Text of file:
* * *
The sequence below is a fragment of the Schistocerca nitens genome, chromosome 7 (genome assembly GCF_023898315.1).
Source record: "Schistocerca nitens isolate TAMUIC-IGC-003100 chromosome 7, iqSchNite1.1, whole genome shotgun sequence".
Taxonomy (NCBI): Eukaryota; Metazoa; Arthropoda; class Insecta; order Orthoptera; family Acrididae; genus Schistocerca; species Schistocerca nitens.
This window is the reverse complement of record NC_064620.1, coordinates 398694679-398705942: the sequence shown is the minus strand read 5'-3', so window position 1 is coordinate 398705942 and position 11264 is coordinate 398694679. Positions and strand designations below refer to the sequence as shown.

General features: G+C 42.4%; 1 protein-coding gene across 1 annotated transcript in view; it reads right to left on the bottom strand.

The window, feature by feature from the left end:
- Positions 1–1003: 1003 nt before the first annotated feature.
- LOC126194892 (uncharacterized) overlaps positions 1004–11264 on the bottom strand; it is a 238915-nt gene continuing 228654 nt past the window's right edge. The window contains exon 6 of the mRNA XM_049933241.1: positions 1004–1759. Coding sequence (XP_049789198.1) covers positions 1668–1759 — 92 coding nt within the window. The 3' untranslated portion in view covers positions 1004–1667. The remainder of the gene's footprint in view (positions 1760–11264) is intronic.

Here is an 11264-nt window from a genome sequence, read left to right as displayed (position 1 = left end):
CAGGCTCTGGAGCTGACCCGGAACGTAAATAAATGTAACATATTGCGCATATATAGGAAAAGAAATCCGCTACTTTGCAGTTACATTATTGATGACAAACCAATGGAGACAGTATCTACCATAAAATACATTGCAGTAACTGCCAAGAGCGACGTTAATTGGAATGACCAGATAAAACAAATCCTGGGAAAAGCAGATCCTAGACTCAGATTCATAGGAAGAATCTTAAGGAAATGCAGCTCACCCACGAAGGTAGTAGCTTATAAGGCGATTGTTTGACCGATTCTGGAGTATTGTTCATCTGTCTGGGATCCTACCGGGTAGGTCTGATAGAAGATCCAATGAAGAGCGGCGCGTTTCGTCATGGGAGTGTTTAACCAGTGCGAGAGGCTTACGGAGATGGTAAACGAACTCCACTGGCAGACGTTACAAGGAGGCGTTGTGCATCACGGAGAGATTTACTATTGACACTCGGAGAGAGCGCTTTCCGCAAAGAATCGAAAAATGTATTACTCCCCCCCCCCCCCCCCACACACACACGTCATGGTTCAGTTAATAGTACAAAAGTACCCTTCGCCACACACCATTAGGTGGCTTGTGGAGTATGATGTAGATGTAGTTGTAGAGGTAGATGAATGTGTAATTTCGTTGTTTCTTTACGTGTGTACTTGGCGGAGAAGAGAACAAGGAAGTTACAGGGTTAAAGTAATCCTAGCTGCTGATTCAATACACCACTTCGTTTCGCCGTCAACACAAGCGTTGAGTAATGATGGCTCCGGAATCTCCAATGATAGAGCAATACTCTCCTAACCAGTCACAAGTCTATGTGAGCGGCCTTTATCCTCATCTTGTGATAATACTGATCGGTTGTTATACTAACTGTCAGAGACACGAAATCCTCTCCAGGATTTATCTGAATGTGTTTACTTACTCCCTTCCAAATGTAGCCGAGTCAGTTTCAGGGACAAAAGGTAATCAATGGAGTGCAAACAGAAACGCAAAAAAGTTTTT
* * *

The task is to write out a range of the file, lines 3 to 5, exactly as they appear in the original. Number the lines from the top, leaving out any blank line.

Taxonomy (NCBI): Eukaryota; Metazoa; Arthropoda; class Insecta; order Orthoptera; family Acrididae; genus Schistocerca; species Schistocerca nitens.
This window is the reverse complement of record NC_064620.1, coordinates 398694679-398705942: the sequence shown is the minus strand read 5'-3', so window position 1 is coordinate 398705942 and position 11264 is coordinate 398694679. Positions and strand designations below refer to the sequence as shown.

General features: G+C 42.4%; 1 protein-coding gene across 1 annotated transcript in view; it reads right to left on the bottom strand.